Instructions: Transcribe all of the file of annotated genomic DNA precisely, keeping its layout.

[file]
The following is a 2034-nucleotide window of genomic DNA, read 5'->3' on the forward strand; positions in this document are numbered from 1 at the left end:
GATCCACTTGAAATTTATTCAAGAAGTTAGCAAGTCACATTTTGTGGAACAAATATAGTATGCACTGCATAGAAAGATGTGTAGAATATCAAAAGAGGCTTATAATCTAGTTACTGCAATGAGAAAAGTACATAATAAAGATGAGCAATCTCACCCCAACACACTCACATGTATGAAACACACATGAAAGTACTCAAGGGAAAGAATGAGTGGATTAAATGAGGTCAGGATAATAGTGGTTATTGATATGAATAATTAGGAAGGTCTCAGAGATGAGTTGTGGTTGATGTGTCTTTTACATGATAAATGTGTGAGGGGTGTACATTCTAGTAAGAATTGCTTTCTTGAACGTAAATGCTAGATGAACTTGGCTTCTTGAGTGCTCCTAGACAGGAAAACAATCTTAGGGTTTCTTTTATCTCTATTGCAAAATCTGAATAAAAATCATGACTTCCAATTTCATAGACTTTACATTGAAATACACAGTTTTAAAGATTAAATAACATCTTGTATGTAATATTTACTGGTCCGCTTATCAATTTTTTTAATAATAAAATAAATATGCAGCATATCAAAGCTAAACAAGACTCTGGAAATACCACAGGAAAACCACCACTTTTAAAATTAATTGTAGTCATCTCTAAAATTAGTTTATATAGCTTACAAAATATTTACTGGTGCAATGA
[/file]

The following is a 2034-nucleotide window of genomic DNA, read 5'->3' on the forward strand; positions in this document are numbered from 1 at the left end:
GATCCACTTGAAATTTATTCAAGAAGTTAGCAAGTCACATTTTGTGGAACAAATATAGTATGCACTGCATAGAAAGATGTGTAGAATATCAAAAGAGGCTTATAATCTAGTTACTGCAATGAGAAAAGTACATAATAAAGATGAGCAATCTCACCCCAACACACTCACATGTATGAAACACACATGAAAGTACTCAAGGGAAAGAATGAGTGGATTAAATGAGGTCAGGATAATAGTGGTTATTGATATGAATAATTAGGAAGGTCTCAGAGATGAGTTGTGGTTGATGTGTCTTTTACATGATAAATGTGTGAGGGGTGTACATTCTAGTAAGAATTGCTTTCTTGAACGTAAATGCTAGATGAACTTGGCTTCTTGAGTGCTCCTAGACAGGAAAACAATCTTAGGGTTTCTTTTATCTCTATTGCAAAATCTGAATAAAAATCATGACTTCCAATTTCATAGACTTTACATTGAAATACACAGTTTTAAAGATTAAATAACATCTTGTATGTAATATTTACTGGTCCGCTTATCAATTTTTTTAATAATAAAATAAATATGCAGCATATCAAAGCTAAACAAGACTCTGGAAATACCACAGGAAAACCACCACTTTTAAAATTAATTGTAGTCATCTCTAAAATTAGTTTATATAGCTTACAAAATATTTACTGGTGCAATGA